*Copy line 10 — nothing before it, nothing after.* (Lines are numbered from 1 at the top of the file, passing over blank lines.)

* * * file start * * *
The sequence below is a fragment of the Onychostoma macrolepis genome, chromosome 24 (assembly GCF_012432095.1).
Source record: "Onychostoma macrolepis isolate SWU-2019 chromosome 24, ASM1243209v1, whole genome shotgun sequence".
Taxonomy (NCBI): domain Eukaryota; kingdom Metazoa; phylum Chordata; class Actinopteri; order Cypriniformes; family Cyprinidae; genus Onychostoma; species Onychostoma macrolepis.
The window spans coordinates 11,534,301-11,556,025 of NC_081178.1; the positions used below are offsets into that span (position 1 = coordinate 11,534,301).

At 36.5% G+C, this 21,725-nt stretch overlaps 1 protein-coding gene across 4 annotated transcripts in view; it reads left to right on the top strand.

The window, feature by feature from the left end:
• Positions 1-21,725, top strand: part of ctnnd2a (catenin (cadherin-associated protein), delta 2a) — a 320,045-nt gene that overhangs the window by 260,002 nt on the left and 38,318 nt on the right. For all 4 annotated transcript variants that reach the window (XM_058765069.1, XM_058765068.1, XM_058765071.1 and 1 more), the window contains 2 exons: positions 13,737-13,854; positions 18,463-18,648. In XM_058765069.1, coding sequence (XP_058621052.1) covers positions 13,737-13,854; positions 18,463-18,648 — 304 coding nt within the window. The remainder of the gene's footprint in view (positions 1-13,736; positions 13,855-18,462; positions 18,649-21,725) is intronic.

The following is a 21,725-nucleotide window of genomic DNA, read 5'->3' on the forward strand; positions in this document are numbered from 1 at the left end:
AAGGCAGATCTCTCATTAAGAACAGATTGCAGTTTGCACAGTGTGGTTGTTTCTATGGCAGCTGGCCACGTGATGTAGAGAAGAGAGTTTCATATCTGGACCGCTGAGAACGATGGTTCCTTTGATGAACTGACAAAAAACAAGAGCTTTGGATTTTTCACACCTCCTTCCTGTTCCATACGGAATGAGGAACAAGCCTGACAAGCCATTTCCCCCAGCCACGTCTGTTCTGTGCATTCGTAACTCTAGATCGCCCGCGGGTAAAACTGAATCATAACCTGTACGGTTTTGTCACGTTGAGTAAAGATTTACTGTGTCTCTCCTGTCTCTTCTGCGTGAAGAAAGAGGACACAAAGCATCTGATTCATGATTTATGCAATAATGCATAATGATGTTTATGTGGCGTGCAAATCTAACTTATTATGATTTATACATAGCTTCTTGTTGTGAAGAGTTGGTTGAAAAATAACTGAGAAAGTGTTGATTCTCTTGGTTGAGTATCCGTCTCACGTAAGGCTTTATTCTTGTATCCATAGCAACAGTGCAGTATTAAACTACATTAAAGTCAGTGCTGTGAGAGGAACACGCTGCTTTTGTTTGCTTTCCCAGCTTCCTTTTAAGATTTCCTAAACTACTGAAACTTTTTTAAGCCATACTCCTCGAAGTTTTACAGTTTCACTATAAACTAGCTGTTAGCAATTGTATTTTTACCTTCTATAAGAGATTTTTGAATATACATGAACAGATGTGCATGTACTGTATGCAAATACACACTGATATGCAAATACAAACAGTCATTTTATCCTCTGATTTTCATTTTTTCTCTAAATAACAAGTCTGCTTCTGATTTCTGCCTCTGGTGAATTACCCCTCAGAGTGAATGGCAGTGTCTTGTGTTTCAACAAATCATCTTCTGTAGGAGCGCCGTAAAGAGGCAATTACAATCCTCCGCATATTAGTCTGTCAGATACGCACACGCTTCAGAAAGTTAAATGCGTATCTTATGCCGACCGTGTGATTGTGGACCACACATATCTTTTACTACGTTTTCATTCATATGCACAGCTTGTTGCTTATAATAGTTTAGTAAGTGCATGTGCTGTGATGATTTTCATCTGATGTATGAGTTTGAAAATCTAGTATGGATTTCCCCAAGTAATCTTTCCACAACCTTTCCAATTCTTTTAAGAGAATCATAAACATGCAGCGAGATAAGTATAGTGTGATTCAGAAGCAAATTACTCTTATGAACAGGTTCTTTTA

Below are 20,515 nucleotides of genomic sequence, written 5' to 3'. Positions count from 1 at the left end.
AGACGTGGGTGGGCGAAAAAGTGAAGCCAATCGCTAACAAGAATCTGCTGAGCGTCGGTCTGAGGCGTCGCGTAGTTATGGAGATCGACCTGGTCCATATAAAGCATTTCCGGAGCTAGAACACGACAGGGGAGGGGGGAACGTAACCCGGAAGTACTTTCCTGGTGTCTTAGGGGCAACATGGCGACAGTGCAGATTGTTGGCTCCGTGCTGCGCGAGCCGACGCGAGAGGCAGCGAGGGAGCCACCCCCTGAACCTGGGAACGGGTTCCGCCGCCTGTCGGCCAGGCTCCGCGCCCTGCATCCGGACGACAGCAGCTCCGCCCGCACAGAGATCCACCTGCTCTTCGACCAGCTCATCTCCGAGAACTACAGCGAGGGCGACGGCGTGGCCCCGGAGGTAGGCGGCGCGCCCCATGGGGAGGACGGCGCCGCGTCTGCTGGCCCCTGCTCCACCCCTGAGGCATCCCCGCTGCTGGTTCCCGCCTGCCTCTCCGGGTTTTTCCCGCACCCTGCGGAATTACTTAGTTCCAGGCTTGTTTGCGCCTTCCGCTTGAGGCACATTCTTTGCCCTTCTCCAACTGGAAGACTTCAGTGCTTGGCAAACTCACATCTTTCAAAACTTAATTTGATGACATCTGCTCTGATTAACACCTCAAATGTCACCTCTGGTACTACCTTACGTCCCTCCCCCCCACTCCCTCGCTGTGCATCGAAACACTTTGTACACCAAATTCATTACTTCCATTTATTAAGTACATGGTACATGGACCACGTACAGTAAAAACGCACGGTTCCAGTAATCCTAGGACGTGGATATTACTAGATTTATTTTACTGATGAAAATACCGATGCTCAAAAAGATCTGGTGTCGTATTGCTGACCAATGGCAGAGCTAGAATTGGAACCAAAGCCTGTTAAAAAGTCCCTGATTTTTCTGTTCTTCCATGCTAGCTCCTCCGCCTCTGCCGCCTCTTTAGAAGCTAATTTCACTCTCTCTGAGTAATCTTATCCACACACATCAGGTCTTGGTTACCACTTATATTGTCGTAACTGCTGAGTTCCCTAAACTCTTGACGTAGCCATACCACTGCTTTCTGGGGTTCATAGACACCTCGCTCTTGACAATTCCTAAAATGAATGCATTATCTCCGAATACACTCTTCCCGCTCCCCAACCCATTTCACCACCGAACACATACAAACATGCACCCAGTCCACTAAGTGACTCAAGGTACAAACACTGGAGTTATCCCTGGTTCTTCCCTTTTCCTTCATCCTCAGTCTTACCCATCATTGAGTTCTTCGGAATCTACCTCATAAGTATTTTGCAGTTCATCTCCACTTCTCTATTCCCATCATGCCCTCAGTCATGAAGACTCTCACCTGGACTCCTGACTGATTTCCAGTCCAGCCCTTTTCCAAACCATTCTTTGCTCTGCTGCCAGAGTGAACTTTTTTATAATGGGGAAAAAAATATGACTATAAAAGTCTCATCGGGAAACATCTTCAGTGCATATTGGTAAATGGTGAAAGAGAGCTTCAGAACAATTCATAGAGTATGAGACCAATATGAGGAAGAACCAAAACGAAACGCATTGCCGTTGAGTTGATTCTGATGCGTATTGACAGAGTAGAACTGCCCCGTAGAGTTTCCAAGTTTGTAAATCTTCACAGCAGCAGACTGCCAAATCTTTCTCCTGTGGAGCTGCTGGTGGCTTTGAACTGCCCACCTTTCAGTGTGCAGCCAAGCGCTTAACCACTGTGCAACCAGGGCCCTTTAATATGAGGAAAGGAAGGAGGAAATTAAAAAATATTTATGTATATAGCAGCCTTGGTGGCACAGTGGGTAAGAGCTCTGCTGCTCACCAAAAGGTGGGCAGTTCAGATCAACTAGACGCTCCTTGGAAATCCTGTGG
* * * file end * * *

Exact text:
Below are 20,515 nucleotides of genomic sequence, written 5' to 3'. Positions count from 1 at the left end.